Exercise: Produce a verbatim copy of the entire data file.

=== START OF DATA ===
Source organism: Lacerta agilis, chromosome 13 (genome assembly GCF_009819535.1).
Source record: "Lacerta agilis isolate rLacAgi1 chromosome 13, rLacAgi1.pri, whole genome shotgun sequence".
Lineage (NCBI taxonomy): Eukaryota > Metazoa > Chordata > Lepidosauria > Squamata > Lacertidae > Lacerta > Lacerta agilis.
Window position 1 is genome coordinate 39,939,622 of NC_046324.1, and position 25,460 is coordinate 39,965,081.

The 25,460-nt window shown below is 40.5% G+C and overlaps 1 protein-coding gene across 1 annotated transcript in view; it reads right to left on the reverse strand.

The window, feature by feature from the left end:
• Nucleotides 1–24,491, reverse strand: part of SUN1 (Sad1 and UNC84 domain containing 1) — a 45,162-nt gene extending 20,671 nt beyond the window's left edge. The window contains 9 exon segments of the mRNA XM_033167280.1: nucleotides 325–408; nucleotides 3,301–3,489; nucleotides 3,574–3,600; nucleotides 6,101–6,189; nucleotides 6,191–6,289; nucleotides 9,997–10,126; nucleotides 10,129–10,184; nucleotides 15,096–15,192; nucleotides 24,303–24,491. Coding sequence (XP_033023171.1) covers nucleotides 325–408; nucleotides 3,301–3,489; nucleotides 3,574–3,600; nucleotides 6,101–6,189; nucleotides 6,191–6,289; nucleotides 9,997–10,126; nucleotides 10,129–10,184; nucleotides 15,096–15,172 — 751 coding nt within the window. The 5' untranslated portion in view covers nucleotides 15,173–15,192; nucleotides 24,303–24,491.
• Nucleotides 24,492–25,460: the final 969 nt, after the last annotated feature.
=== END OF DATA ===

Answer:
Source organism: Lacerta agilis, chromosome 13 (genome assembly GCF_009819535.1).
Source record: "Lacerta agilis isolate rLacAgi1 chromosome 13, rLacAgi1.pri, whole genome shotgun sequence".
Lineage (NCBI taxonomy): Eukaryota > Metazoa > Chordata > Lepidosauria > Squamata > Lacertidae > Lacerta > Lacerta agilis.
Window position 1 is genome coordinate 39,939,622 of NC_046324.1, and position 25,460 is coordinate 39,965,081.

The 25,460-nt window shown below is 40.5% G+C and overlaps 1 protein-coding gene across 1 annotated transcript in view; it reads right to left on the reverse strand.

The window, feature by feature from the left end:
• Nucleotides 1–24,491, reverse strand: part of SUN1 (Sad1 and UNC84 domain containing 1) — a 45,162-nt gene extending 20,671 nt beyond the window's left edge. The window contains 9 exon segments of the mRNA XM_033167280.1: nucleotides 325–408; nucleotides 3,301–3,489; nucleotides 3,574–3,600; nucleotides 6,101–6,189; nucleotides 6,191–6,289; nucleotides 9,997–10,126; nucleotides 10,129–10,184; nucleotides 15,096–15,192; nucleotides 24,303–24,491. Coding sequence (XP_033023171.1) covers nucleotides 325–408; nucleotides 3,301–3,489; nucleotides 3,574–3,600; nucleotides 6,101–6,189; nucleotides 6,191–6,289; nucleotides 9,997–10,126; nucleotides 10,129–10,184; nucleotides 15,096–15,172 — 751 coding nt within the window. The 5' untranslated portion in view covers nucleotides 15,173–15,192; nucleotides 24,303–24,491.
• Nucleotides 24,492–25,460: the final 969 nt, after the last annotated feature.